Abuse in relationships is much too common — it affects at least one quarter of all relationships: between men and women and same sex couples alike. Additional information about relationship violence in LGBTQ+ communities is available below as well. The information provided here is designed to empower victims, as well as their friends and family members, in making decisions about their lives, in breaking free of an abusive relationship, and finding the support they need to get to a place of healing and personal empowerment.
- What are some examples of relationship violence?
Examples of relationship violence include, but are not limited to:
- Unwanted control of finances, including taking wages or putting the partner "on an allowance."
- Insisting on knowing the partner's whereabouts at all times.
- Intimidation through words, threats, or acts of violence; threatened or completed violence towards a partner's body, possessions, pets, or children.
- Unwanted isolation from family and friends.
- Name-calling, taunts, constant criticism or put-downs; ridiculing of religious faith or using religion as a means of control.
Power and Control
Relationship violence is rooted in power and control. If you look at the wheel below, you can see how most aspects of abuse are not physical, but are emotional, sexual, and even economic. Physical violence, which is in the rim of the wheel, is the force that is used to keep someone under control when the behaviors inside the spokes do not work.
- How can men be a part of the movement to end sexual and relationship violence?
Why should men care about sexual violence?
We are all affected by sexual violence. Chances are that someone close to you has been sexually abused or sexually assaulted. When men speak out about other men's violence, it is an important step towards stopping all forms of violence.
Men are sexually assaulted. Studies show that 10-20% of all males are sexually assaulted at some point in their lives. Men are not immune to the epidemic of sexual violence, nor are male survivors safe from the stigma that society attaches to victims of rape. Male survivors are often disbelieved or blamed for their own victimization when they report an incident of sexual assault. Frequently, they respond, as do most people who have been sexually assaulted, by remaining silent and suffering alone.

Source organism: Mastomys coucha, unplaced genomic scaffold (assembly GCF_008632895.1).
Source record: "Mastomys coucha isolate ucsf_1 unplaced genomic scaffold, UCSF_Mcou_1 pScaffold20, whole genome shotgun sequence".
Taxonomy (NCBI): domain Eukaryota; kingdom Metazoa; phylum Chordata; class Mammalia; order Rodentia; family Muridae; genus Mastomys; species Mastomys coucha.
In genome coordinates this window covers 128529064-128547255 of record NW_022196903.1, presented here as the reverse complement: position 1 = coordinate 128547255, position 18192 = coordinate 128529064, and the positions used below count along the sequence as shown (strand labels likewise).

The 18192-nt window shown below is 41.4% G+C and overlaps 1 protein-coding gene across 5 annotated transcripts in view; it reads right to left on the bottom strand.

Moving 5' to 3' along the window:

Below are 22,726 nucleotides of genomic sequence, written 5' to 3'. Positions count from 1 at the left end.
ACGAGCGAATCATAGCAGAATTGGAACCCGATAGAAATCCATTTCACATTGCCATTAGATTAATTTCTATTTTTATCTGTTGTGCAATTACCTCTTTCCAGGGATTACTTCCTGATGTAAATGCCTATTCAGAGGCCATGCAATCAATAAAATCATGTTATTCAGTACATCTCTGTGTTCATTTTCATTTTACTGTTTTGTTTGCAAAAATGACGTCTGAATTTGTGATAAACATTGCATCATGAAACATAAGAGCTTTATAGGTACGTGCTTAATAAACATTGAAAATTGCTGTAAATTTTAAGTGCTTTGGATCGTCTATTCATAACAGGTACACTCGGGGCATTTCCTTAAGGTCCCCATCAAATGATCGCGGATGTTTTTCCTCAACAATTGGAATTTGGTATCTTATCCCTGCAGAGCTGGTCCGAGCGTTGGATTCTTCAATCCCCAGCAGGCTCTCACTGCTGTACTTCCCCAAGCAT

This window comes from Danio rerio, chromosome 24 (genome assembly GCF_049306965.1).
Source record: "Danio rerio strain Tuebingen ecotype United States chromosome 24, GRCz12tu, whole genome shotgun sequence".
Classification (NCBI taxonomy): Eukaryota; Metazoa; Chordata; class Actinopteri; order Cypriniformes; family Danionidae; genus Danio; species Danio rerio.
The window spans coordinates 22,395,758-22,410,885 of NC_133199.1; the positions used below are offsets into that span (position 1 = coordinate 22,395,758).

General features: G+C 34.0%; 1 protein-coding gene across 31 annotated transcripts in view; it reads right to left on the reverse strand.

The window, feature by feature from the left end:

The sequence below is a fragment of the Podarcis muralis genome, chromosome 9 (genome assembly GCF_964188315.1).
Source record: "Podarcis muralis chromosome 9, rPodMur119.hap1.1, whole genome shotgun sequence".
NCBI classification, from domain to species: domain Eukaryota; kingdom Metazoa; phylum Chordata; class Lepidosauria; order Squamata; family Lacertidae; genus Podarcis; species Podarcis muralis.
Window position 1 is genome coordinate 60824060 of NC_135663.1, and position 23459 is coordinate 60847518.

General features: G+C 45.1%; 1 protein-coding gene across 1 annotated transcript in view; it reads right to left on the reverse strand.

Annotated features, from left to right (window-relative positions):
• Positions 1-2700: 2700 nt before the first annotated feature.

Sexual violence affects men's relationships with others. Some people are sexually assaulted by strangers but the vast majority of sexual assault is committed by someone the victim knows, trusts, or even loves. While anyone can be a perpetrator of sexual assault, most often perpetrators are men. If someone you love has been abused or raped, they may have a hard time trusting men. Another man's violence can damage the relationships in their life. Subtler things can affect a person's ability to trust other men as well, such as the fear of being raped, images of violence against women in the media and news stories about sexual assault.
Men know survivors. At some point in a man's life, it is very likely that someone close to him will disclose that they are a survivor of sexual violence. Men must be prepared to respond with care, sensitivity, compassion, and understanding. Ignorance about rape and its impact can only hinder the healing process and may even contribute to the survivor's feeling further victimized. A supportive presence during a survivor's recovery, however, can be invaluable. Many survivors get help because of the love and support of people close to them.
Men can stop sexual violence. All men can play a vital role in stopping sexual violence by challenging rape supporting attitudes and behaviors and raising awareness about the damaging impact of sexual violence. Every time a man's voice joins those of women in speaking out against rape, the world becomes safer for us all.
(Adapted from Men Can Stop Rape, "Rape: A Men's Issue.")
- Sexual and relationship violence in the LGBTQ+ communities
Research estimates that 25% to 33% of LGBTQ+ relationships are abusive (the same percentage as in straight relationships). Abusive LGBTQ+ relationships have the same dynamics of power and control as straight relationships, but frequently go undetected and unreported. Because of this, abuse in LGBTQ+ relationships can seem like a hidden problem. Attitudes like "women don't hurt each other" or "a fight between two men is a fair fight" can keep people from recognizing abuse. Some abusers threaten to "out" the victim to parents, friends or employers. A victim may be afraid to get help, worried that the police and counseling services will be homophobic and insensitive.
Are there differences in the type of dating violence experienced in LGBTQ+ relationships? Dating violence is always the responsibility of the abuser, regardless of the gender or gender identity of the abuser or the type of relationship. But abusers may use a person’s identity as a way to abuse or control a person who identifies as lesbian, gay, bisexual, transgender, or queer. For example, an abuser may use threats of outing a partner’s sexual orientation, gender identity, or HIV status to further control the person they are hurting. Individuals who identify as LGBTQ+ may face additional barriers when it comes to finding support and resources, such as these: